My idea for "Brawny Thews" was from about a year ago, and actually predates the release of the Conan RPG. I was originally thinking about this as a potential campaign -- entirely set within the gladatorial arena and the royal court. I was originally unsure of what the system would be -- I was primarily thinking about using a variant of the Action! System from Gold Rush Games. However, when the Conan RPG came out I considered it as a possible natural choice. Thus I decided to run a convention game using it as a test.
The spiel for my original campaign was:
A group of Cimmerian barbarians have been captured for combat in a gladiatorial arena within the city of the God-Empress. Their fights have become immensely popular not only with the crowds but also with figures in the court of the God-Empress. Powerful magics prevent their escape by direct means, but by intrigue they may find freedom for themselves or possibly for all their people. What the game really is about, though, is the barbarians' sense of self. Their fighting skills have made them popular, but ultimately it is their popularity, not their fighting which can free them.
The adventures are intended to have regular setpiece battles in the arena, but also intrigue from friends in the court. One of the key points is that how the barbarians perform in the battles determines their popularity. Just defeating the beast only means another fight the next week. Ultimately, their survival depends on how good they look while doing so -- though of course winning is a vital part of looking good.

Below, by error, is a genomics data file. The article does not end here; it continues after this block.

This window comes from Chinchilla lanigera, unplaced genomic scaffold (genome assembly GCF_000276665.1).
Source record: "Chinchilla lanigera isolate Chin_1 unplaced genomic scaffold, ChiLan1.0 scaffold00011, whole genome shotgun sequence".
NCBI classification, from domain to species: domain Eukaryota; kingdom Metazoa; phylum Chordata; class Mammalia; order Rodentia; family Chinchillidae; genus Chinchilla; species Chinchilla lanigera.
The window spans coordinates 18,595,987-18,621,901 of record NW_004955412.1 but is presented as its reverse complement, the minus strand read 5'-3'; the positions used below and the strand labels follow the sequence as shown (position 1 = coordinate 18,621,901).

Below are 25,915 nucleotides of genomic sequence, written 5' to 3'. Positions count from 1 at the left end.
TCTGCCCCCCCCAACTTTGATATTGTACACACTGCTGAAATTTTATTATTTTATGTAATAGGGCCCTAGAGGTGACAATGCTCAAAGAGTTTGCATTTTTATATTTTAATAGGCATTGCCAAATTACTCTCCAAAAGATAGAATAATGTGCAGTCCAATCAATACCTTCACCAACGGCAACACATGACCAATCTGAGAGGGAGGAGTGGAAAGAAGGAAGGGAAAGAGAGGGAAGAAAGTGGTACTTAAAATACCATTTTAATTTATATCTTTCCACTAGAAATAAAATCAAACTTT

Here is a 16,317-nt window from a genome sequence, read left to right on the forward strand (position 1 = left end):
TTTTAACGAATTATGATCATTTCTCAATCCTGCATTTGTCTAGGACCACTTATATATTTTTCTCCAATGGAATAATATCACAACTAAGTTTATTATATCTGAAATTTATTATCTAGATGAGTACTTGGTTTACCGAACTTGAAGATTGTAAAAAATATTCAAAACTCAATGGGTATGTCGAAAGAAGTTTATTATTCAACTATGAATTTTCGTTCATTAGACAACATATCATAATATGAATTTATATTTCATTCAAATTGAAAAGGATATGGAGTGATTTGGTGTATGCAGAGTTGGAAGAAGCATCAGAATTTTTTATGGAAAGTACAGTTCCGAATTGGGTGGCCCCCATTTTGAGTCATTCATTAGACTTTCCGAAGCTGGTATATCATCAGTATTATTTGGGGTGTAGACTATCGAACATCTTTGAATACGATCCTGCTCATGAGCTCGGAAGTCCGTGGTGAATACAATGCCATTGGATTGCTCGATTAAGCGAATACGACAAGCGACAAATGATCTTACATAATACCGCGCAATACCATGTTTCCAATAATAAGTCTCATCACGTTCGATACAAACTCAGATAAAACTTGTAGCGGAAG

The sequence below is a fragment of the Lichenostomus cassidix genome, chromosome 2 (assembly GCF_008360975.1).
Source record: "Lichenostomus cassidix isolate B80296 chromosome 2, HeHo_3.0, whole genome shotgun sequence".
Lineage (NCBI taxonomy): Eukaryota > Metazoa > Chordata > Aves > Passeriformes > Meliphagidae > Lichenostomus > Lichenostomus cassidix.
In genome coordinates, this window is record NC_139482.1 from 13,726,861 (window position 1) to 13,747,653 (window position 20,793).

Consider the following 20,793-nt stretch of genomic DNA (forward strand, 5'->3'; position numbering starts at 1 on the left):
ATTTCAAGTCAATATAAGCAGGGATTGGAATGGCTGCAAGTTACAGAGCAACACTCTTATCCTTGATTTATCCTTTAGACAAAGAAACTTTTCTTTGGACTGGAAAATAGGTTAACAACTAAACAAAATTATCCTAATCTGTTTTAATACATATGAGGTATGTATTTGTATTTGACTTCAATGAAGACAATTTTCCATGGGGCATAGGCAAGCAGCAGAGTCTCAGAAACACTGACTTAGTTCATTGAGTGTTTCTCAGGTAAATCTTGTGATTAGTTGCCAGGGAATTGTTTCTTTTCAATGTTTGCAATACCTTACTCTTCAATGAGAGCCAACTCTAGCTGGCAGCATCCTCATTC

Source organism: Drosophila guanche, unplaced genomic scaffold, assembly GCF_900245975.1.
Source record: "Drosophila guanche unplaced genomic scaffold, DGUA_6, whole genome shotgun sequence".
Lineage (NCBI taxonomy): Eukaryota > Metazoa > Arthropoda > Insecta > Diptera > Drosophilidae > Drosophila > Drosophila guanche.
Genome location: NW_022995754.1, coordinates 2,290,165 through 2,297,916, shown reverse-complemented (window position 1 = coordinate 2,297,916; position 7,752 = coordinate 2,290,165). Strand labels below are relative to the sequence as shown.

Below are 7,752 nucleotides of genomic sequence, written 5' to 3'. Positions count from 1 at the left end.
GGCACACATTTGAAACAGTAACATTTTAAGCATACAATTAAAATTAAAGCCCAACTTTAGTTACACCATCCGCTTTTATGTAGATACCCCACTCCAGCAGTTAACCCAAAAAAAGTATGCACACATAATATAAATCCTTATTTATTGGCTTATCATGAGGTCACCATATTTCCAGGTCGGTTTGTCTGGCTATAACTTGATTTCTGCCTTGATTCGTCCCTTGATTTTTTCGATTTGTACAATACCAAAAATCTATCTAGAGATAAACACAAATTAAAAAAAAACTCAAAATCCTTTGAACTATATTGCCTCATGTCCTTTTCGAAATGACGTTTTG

My concept of Brawny Thews is that it should have a fun, crunchy combat system -- but should also support intrigue and the crises of culture and identity that the Cimmerians are feeling. However, I do not want there to be a disconnected combat system. The combat should be an integral part of the stories.
Ideally, I would like it to be like the better martial arts movies, where the martial arts themselves help tell the story. For example, in Tai Chi Master, the protagonist Junbao evolves his concept of Tai Chi from his life lessons. He begins in a Shaolin monastery, where the rigid all-male society is reflected in the martial arts. After he leaves the monastery and comes to know women, families, life and death. He invents Tai Chi, which is like flowing water or wind. You can see the change in his life in the fighting style he invents.
Particular features I am considering: